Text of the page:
by Adonis Durado, Art Director


The Great Fort of Nizwa: Ancient Omani Fortification

A historical edifice and a monument to Omani architectural ingenuity, Nizwa Fort reflects an ancient military engineering prowess. It was a bastion against raiding forces that had an eye on Nizwa’s oasis and its strategic location at the crossroads of ancient caravan routes.

The fort’s design reflects the advancement made in the field of military fortifications and mortar-based warfare. Its central tower was a stronghold of might against enemy attack with robust walls that could withstand fierce barrages and equipped with various obstacles.

The graphic shows the following:

1.A map showing the location of Nizwa and the different lines of defense as an ancient city with fortified wall, castle, and fort

2.A diagram showing dimensions of the fort

3.A cutaway showing the many features of the fort -- how it its architectural features were used as method of defense and offense, and with the following details:

-- A color key showing original structure (yellow tone) and the recent addition (red tone)

-- Upon the gate entrance leading to the stairs, the fort’s soldiers would attack the enemies by releasing rock in the "loop hole"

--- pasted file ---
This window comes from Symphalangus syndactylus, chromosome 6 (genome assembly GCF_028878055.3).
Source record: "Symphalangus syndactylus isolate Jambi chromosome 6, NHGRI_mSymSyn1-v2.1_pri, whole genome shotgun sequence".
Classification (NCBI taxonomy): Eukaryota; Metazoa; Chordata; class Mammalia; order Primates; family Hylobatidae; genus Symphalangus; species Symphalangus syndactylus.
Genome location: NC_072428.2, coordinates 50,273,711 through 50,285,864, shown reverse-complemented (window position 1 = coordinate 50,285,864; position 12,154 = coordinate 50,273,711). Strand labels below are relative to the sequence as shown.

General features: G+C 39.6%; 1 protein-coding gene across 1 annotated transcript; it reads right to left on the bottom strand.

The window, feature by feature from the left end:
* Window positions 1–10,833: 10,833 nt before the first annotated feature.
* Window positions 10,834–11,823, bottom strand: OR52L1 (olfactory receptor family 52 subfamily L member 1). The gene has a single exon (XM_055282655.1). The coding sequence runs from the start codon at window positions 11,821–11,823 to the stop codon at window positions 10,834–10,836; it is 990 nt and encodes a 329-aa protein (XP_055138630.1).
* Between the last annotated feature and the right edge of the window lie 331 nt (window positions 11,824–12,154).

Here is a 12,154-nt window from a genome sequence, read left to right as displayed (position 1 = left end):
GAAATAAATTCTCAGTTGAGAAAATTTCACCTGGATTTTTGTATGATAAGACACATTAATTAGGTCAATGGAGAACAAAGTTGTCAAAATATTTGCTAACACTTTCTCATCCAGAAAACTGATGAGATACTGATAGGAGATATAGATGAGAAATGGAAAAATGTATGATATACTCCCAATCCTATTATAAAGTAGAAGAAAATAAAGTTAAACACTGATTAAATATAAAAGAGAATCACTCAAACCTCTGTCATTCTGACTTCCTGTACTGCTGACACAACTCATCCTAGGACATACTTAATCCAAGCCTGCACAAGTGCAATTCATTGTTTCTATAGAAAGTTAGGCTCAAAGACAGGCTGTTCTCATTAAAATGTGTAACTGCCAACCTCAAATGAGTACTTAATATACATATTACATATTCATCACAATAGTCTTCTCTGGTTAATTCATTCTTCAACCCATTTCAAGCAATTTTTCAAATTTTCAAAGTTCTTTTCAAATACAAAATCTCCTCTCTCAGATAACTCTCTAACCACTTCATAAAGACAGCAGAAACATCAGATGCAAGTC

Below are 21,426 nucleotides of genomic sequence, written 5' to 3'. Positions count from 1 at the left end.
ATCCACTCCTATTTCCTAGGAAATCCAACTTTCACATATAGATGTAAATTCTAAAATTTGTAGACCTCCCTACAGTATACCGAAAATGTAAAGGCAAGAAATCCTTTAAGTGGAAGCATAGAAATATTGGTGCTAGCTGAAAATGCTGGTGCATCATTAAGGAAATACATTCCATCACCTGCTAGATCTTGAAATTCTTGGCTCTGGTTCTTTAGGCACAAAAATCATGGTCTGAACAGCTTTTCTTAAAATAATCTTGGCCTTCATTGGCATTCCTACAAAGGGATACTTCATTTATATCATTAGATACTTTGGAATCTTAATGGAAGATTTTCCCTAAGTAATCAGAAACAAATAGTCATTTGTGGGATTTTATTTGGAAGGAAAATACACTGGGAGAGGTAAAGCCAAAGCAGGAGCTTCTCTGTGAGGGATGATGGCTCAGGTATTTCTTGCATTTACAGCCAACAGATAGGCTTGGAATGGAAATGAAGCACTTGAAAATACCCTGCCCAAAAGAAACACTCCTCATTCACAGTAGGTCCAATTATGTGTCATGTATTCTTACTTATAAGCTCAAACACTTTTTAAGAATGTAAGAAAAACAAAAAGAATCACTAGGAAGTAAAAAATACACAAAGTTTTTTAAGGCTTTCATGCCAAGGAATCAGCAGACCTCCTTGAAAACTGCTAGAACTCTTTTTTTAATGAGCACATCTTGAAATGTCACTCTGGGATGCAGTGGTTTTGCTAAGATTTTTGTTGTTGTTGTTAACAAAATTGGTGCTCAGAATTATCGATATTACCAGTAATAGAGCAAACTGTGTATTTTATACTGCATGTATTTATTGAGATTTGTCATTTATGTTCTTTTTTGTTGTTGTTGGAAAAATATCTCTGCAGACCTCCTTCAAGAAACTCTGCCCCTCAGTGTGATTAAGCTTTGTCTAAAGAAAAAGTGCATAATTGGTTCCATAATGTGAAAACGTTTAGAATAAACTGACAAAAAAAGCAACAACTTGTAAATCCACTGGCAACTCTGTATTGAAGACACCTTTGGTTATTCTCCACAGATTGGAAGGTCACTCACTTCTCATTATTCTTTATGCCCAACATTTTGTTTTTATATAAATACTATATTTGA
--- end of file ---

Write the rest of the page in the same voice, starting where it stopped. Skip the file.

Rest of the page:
-- Zigzag stairs: The line of cut was chosen in order to follow the zigzag stairs, the main defensive feature, where there are several fortified doors. Each door is supported by a "murder-hole" and a "pitfall"

-- The murder-holes were used to pour in hot substances or drop solid objects to ward off enemies, as well as to extinguish fire if the intruders would attempt to burn the doors

-- If the enemies had able to overcome the above obstacle, they will be greeted by another surprise: a pitfall covered by false-floor doors

-- There are 240 niches in the top wall that allowed snipers to shoot to enemies at various distance. Each niche has four loopholes to shoot the coming enemies at different angles.

-- There are several water wells in the fort. Without water, the defenders of the city will not be able to survive if under-sieged for a long period time. Considering the height of the floor, this deepens the well.

-- Below the high-floor, there are chambers that worked as dungeons and armory

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